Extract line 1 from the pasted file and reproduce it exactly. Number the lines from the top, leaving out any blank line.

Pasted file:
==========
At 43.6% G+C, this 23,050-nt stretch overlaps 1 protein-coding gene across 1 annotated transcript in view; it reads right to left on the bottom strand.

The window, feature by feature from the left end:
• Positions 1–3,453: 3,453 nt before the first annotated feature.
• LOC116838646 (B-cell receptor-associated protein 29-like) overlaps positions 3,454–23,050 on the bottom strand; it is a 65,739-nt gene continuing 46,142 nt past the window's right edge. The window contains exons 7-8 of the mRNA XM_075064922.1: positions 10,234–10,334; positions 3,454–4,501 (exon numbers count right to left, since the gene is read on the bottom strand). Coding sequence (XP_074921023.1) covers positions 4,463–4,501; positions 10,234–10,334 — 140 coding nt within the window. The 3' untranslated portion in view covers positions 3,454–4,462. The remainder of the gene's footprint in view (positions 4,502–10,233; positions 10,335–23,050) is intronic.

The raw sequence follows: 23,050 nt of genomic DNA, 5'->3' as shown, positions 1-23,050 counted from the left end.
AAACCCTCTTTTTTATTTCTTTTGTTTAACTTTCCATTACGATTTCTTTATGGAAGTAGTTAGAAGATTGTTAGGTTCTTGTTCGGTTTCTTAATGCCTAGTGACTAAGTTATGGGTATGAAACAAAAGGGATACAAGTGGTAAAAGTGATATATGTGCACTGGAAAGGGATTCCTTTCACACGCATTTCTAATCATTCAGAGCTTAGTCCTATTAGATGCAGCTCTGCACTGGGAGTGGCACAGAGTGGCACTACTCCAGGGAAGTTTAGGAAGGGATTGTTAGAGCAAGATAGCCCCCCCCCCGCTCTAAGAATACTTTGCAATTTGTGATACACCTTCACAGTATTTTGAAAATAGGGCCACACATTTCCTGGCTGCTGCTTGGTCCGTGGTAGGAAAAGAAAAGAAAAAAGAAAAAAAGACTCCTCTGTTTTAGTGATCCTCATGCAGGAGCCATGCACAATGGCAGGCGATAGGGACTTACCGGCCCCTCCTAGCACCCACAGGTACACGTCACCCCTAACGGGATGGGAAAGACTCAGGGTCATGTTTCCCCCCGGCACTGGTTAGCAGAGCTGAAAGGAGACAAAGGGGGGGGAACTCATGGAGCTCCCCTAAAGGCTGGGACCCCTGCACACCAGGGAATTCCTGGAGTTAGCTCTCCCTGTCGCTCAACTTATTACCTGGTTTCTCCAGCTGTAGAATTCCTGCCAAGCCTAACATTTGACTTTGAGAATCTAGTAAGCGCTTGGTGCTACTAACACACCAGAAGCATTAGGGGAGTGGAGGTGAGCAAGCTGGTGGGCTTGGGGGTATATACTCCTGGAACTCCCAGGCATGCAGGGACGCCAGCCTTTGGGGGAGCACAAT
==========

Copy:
At 43.6% G+C, this 23,050-nt stretch overlaps 1 protein-coding gene across 1 annotated transcript in view; it reads right to left on the bottom strand.